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Marcus Kohlberg for Encore

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Refactoring a Request/Response based Go backend into Event-Driven using Pub/Sub

In this video André shows you how to refactor a REST-based Request/Response driven Go backend application into an event-driven architecture using Pub/Sub.

He uses Encore for developing and deploying the Go application, including fully automating infrastructure to locally run services, databases, and Pub/Sub.

🕹 Try it yourself

Wrapping up

Top comments (6)

dyfet profile image
David Sugar

I could see potential use cases for this in developing cloud mediated and local collaboration services.

marcuskohlberg profile image
Marcus Kohlberg

That's a good idea. Interested to see what you can come up with!

dyfet profile image
David Sugar

When I was doing wickr we used php for the backend and long poll, which we later supllimented with websocket for eventing, though websockets were never stable. Simple messaging does not care about multi-second delay, but notification for telephony and live calling does. I actually brought in people with experience in trading systems in NYC to fix those problems. But it was still like building backends with stone axes and bearskin rugs.

Most of the backend needs for secure messaging and secure calling are not complex, especially once you avoid things like sip. Much of the magic is really client side instead. If I wanted to go back to doing secure collaboration again, I know where I can find an experienced team to do that with, and I would prefer to focus mostly on the front-end side.

robert197 profile image

Even in FAQ they say, it's not a lock-in. It's a freaking big lock-in. Not only in the cloud but also in the encore itself. Also you do not even have the flexibility to switch easily from cloud SQL to for example alloy DB for scallability.

Dear encore team you are making another abstraction on abstraction of abstraction and trying to make money :P The cloud has gotten so much easier already.

349$ / user per month + additional costs for the cloud is super overpriced for just a framework with some cloud integration.

This kind of setup is done in a project in around 2 Months at the beginning of a project and then you do not have to pay big money for the entire project lifetime. Just maintaining and improving.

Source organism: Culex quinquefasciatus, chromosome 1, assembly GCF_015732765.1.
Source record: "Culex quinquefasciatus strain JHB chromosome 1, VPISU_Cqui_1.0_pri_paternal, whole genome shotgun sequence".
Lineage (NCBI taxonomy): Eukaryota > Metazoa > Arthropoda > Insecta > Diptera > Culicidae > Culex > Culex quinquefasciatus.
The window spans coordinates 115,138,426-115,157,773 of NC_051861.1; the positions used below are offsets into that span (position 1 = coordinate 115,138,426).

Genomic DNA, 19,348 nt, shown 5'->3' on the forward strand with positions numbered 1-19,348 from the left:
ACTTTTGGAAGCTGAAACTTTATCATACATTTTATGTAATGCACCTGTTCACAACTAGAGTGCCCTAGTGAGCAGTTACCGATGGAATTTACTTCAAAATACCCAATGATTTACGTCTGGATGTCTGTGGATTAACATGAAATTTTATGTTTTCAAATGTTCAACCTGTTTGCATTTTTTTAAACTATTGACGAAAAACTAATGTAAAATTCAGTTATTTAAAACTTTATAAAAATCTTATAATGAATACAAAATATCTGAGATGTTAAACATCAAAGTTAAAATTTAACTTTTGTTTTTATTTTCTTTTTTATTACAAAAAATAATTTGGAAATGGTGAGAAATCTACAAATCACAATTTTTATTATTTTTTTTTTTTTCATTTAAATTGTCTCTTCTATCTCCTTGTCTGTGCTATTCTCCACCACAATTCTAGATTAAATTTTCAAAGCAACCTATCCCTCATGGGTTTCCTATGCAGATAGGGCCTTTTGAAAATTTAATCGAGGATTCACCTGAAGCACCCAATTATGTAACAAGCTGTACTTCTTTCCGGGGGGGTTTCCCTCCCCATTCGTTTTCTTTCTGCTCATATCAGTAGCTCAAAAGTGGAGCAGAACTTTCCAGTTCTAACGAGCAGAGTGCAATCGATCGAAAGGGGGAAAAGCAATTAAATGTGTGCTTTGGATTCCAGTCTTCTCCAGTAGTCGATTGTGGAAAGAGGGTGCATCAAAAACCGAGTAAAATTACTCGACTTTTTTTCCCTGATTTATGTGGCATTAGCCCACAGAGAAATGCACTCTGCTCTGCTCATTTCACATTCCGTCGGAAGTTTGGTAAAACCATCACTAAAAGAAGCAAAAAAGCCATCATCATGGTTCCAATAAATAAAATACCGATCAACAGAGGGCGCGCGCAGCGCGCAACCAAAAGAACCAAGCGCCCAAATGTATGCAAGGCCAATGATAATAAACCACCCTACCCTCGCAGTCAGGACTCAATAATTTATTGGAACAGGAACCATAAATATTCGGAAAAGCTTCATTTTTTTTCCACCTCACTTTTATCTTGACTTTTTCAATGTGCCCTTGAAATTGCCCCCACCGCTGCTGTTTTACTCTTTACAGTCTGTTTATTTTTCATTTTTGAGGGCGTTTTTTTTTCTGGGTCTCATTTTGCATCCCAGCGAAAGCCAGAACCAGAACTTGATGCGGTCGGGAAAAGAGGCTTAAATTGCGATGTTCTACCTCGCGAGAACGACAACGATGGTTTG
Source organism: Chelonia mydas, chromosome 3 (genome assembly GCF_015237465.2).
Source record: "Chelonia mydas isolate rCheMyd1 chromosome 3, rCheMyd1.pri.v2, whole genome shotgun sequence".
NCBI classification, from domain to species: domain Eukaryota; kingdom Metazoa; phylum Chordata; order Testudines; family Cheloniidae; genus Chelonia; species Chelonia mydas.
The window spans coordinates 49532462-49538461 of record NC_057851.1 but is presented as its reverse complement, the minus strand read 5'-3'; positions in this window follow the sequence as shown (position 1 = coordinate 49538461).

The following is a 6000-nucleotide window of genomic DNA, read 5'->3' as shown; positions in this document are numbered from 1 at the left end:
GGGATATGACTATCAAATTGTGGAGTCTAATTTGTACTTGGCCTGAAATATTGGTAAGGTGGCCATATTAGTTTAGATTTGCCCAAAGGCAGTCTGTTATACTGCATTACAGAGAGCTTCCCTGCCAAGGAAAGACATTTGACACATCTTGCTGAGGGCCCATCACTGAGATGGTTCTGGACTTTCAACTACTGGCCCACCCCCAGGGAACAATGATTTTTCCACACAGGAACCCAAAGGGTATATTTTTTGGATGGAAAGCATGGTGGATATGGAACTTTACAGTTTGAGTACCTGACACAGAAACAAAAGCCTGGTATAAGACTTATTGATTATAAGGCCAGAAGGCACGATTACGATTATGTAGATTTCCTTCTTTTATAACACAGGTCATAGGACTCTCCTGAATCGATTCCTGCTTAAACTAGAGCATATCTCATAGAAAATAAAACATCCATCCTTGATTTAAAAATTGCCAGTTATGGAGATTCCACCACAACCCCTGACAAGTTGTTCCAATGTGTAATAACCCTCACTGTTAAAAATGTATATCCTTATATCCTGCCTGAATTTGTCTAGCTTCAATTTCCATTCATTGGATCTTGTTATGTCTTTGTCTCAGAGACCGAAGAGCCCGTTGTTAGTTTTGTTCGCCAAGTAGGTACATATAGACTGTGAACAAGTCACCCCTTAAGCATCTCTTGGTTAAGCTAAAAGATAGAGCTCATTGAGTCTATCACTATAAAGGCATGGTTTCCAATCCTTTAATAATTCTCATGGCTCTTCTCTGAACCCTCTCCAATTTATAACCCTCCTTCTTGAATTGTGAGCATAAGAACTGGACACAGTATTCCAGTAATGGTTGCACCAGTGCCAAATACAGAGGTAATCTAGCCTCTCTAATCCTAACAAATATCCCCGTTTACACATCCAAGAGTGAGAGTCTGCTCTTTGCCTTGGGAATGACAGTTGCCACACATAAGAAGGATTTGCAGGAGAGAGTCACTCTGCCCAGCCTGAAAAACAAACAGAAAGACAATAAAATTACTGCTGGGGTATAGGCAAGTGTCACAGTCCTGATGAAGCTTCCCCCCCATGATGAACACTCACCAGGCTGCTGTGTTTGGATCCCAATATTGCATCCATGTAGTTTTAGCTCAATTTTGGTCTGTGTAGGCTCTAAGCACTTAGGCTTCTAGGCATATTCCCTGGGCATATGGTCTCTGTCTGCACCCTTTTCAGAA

Nice website and nice sales/marketing but sorry I'm not convinced. I am a senior go dev but maybe encore is more something for Java developers.

marcuskohlberg profile image
Marcus Kohlberg • Edited

Thanks for sharing your thoughts!
Adding some context regarding lock-in:

  • Everything you use for local development and everything running in your cloud is Open Source, so is tooling to generate standalone Docker images if you don't wish to use Encore's CI/CD and cloud automation tools. See more in the docs here:

  • Cloud lock-in is lessened if you use Encore, since you can deploy to different cloud providers without making big changes to your application. Of course there is always an element of being tied into your cloud providers of choice since you may not wish to migrate data or you use some specific managed services only they offer.

About pricing, we're trying to make sure we offer great value at a sustainable price. Our customers don't think Encore is expensive and they generally claim they get 10x value back. Where many early-stage companies fail is they run out of runway before they get to a sustainable scale, and this is exactly where Encore helps. Taking your example: saving months at the start can mean the difference between life and death for a new business.
And we like to think the productive workflow doesn't only matter at the beginning, rather it helps speed up iterations continuously by providing tooling for local dev, testing, and DevOps.
Here's what our customers are saying btw:

Encore may not be for everyone, and that's all good! :)

lincolnava profile image

Refactoring a Go backend from Request/Response to Event-Driven with Pub/Sub architecture can enhance scalability and flexibility. By decoupling components and allowing emersonrfp asynchronous communication via message brokers like Kafka or RabbitMQ, the system becomes more resilient to spikes in traffic and enables easier integration of new features or services. Embracing event-driven design fosters a more responsive and adaptable backend architecture, aligning with modern distributed systems principles.